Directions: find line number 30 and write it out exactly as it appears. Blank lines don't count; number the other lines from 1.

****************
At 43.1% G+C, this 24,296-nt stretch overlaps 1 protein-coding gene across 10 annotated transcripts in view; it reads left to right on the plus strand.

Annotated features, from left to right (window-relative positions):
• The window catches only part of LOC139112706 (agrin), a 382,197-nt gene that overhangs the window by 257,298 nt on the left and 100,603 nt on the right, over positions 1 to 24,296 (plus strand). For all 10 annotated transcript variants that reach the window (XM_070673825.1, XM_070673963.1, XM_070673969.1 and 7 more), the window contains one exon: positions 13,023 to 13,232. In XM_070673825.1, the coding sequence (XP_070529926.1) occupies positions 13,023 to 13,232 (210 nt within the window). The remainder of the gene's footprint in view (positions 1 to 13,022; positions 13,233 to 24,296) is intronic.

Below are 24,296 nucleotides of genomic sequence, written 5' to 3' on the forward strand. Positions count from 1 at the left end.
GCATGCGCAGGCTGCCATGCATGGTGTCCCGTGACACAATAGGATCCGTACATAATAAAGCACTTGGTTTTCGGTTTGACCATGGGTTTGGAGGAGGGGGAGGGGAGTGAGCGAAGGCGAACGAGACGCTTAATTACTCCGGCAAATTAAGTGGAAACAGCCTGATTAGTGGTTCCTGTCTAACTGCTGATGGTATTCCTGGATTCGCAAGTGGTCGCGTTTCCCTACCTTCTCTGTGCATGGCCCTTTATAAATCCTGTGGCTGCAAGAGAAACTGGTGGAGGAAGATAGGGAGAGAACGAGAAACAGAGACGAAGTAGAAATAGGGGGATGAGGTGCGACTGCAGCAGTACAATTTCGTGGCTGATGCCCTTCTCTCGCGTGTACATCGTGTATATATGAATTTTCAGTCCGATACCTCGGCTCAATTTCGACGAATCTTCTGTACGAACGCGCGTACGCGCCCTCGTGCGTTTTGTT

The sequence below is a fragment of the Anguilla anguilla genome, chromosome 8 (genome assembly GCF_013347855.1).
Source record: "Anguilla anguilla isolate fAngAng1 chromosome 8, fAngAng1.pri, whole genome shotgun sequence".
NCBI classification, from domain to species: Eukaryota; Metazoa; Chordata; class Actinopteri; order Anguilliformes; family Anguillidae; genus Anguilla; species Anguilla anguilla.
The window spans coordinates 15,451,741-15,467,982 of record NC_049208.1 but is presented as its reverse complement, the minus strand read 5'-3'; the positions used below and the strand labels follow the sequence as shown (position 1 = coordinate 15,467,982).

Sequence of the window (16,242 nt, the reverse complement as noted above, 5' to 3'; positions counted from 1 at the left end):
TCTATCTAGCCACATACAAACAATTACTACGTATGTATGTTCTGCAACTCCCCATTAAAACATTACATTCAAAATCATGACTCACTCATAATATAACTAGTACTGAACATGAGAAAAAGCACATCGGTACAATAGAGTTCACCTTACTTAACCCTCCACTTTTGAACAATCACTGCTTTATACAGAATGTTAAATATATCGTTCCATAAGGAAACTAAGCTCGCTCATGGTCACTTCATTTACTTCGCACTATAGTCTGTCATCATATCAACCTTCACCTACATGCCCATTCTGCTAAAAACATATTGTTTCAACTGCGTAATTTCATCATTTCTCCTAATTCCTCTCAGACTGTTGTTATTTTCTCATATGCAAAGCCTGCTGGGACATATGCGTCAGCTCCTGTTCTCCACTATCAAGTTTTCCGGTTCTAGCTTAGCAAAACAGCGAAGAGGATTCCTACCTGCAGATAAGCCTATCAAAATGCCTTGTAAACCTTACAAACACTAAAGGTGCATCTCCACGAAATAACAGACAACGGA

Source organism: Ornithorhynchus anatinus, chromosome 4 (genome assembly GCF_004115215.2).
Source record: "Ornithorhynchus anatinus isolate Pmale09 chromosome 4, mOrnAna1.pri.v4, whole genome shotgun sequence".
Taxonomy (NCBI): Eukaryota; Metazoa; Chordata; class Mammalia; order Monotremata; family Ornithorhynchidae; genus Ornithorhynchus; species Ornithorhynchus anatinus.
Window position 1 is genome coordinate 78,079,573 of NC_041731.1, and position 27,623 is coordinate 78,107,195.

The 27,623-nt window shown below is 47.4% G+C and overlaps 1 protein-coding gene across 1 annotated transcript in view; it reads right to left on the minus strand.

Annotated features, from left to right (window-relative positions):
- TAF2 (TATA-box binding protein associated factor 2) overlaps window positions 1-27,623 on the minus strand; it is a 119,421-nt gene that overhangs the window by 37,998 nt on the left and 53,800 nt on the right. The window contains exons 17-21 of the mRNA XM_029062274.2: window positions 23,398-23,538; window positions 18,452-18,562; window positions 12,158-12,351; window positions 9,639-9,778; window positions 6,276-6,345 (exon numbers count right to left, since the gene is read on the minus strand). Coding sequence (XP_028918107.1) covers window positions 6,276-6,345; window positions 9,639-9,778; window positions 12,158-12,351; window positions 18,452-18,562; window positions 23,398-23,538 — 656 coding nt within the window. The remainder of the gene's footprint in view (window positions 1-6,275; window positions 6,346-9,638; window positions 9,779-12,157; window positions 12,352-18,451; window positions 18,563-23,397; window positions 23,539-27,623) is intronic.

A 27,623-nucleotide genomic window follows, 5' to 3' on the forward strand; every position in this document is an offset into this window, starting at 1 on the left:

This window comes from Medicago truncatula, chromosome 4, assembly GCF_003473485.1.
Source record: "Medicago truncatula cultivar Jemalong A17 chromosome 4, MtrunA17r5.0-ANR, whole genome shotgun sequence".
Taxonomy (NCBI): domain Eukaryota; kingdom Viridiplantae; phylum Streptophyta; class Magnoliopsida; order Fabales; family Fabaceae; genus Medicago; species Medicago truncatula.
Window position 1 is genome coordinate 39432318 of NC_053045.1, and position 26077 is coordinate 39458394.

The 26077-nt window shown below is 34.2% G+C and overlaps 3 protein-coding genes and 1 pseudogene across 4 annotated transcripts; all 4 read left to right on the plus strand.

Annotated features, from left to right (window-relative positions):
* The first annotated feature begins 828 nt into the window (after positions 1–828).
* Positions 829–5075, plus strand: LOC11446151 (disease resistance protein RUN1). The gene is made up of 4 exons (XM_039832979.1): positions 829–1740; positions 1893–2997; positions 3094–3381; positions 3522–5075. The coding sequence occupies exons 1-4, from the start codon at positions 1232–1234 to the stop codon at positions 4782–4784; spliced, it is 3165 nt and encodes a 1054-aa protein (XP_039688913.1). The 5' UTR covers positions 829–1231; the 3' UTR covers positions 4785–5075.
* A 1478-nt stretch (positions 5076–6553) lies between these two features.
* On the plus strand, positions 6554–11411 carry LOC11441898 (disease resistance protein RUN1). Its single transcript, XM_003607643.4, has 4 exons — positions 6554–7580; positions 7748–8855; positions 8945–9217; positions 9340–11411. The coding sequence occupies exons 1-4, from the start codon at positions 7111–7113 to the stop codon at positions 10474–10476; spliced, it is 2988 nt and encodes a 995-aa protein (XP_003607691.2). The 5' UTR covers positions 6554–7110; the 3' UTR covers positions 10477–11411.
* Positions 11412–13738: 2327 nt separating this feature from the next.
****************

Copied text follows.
* Positions 11412–13738: 2327 nt separating this feature from the next.